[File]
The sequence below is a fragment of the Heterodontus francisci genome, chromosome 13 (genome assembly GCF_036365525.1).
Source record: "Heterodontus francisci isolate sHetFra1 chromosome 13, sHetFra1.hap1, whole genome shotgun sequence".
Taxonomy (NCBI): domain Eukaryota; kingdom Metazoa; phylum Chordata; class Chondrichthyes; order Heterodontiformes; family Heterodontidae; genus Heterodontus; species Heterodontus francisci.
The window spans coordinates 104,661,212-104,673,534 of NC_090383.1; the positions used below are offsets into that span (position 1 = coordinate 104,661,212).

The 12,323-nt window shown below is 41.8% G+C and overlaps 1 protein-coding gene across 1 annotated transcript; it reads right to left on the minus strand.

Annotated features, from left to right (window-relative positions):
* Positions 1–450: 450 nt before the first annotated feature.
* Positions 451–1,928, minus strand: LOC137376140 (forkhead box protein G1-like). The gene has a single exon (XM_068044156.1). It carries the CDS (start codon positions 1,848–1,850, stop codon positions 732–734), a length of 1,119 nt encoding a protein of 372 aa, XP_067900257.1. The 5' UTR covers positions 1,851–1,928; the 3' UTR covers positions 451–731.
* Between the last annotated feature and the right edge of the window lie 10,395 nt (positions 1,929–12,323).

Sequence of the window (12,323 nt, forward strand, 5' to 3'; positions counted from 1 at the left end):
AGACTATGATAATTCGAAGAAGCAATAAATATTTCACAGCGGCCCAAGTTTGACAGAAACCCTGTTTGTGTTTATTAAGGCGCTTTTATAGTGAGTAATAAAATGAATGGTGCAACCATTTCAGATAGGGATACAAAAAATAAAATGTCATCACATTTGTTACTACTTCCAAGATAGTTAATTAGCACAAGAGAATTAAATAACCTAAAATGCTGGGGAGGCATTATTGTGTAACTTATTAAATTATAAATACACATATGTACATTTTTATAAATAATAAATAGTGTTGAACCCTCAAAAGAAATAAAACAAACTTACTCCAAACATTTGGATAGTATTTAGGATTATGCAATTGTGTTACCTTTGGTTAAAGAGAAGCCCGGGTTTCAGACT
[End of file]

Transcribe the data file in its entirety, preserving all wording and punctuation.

The sequence below is a fragment of the Heterodontus francisci genome, chromosome 13 (genome assembly GCF_036365525.1).
Source record: "Heterodontus francisci isolate sHetFra1 chromosome 13, sHetFra1.hap1, whole genome shotgun sequence".
Taxonomy (NCBI): domain Eukaryota; kingdom Metazoa; phylum Chordata; class Chondrichthyes; order Heterodontiformes; family Heterodontidae; genus Heterodontus; species Heterodontus francisci.
The window spans coordinates 104,661,212-104,673,534 of NC_090383.1; the positions used below are offsets into that span (position 1 = coordinate 104,661,212).

The 12,323-nt window shown below is 41.8% G+C and overlaps 1 protein-coding gene across 1 annotated transcript; it reads right to left on the minus strand.

Annotated features, from left to right (window-relative positions):
* Positions 1–450: 450 nt before the first annotated feature.
* Positions 451–1,928, minus strand: LOC137376140 (forkhead box protein G1-like). The gene has a single exon (XM_068044156.1). It carries the CDS (start codon positions 1,848–1,850, stop codon positions 732–734), a length of 1,119 nt encoding a protein of 372 aa, XP_067900257.1. The 5' UTR covers positions 1,851–1,928; the 3' UTR covers positions 451–731.
* Between the last annotated feature and the right edge of the window lie 10,395 nt (positions 1,929–12,323).

Sequence of the window (12,323 nt, forward strand, 5' to 3'; positions counted from 1 at the left end):
AGACTATGATAATTCGAAGAAGCAATAAATATTTCACAGCGGCCCAAGTTTGACAGAAACCCTGTTTGTGTTTATTAAGGCGCTTTTATAGTGAGTAATAAAATGAATGGTGCAACCATTTCAGATAGGGATACAAAAAATAAAATGTCATCACATTTGTTACTACTTCCAAGATAGTTAATTAGCACAAGAGAATTAAATAACCTAAAATGCTGGGGAGGCATTATTGTGTAACTTATTAAATTATAAATACACATATGTACATTTTTATAAATAATAAATAGTGTTGAACCCTCAAAAGAAATAAAACAAACTTACTCCAAACATTTGGATAGTATTTAGGATTATGCAATTGTGTTACCTTTGGTTAAAGAGAAGCCCGGGTTTCAGACT